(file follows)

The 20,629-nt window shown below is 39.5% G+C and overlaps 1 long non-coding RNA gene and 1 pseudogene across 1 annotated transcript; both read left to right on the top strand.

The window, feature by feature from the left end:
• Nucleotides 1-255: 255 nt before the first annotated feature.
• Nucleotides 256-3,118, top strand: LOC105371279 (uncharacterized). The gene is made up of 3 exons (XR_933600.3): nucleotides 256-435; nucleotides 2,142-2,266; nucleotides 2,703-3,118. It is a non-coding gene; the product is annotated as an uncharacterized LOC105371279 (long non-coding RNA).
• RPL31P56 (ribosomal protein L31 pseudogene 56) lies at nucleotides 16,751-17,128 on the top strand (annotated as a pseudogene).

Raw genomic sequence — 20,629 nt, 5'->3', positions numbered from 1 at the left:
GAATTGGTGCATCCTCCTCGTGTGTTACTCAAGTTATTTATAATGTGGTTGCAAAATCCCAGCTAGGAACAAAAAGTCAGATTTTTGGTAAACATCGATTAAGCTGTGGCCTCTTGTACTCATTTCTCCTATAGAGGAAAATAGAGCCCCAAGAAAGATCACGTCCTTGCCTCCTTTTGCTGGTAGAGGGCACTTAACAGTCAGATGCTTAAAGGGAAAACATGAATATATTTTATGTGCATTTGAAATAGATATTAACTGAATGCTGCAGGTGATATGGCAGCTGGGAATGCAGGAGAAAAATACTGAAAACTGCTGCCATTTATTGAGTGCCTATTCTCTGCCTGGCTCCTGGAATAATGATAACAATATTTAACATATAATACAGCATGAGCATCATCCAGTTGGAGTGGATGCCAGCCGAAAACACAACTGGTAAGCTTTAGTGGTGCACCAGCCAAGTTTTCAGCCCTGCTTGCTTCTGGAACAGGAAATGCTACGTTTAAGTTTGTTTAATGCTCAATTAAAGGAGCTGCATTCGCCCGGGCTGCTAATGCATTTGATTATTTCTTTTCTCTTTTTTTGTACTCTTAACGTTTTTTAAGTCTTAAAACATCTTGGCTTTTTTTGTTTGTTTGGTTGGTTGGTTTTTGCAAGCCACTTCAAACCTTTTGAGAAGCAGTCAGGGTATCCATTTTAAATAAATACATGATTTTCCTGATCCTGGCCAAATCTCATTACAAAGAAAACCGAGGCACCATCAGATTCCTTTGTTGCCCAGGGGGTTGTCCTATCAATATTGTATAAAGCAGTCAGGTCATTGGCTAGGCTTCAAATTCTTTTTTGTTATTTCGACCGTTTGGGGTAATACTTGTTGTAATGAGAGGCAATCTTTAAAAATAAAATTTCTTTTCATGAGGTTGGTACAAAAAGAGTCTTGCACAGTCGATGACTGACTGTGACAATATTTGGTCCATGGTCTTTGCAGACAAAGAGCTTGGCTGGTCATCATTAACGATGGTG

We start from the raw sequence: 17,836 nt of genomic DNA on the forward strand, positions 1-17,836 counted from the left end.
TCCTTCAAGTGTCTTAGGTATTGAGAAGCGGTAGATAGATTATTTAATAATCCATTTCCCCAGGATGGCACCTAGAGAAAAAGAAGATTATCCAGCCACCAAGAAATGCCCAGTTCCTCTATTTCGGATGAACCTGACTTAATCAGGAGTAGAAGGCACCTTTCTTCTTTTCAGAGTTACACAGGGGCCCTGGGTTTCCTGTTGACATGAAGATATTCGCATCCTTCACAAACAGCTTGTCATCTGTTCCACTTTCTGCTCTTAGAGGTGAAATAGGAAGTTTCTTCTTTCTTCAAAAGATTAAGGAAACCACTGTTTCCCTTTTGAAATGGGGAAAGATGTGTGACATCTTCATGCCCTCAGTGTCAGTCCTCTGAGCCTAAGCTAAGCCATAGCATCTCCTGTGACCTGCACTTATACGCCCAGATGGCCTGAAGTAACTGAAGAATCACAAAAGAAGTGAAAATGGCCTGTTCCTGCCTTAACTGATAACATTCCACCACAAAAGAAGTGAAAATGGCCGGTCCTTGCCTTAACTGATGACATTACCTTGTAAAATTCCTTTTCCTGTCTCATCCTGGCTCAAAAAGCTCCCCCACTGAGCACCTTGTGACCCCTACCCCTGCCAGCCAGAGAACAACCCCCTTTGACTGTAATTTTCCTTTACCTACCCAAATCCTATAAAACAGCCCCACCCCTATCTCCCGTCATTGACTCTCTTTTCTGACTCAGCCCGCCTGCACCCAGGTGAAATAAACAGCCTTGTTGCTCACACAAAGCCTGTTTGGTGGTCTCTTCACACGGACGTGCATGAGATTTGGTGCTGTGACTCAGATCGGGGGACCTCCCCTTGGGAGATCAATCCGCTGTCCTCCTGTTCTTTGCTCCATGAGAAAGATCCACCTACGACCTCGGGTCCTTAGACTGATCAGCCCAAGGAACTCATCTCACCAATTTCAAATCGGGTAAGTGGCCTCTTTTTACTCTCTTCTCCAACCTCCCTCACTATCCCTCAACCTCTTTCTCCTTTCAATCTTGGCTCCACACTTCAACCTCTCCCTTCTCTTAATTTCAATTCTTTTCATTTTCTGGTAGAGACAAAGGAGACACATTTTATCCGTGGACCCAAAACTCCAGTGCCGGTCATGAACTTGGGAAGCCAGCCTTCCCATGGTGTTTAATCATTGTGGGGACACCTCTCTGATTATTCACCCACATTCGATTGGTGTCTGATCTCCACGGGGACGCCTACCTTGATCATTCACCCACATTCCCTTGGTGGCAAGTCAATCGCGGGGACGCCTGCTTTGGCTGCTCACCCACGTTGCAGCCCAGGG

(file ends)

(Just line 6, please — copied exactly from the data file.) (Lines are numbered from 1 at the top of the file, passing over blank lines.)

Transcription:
Raw genomic sequence — 20,629 nt, 5'->3', positions numbered from 1 at the left: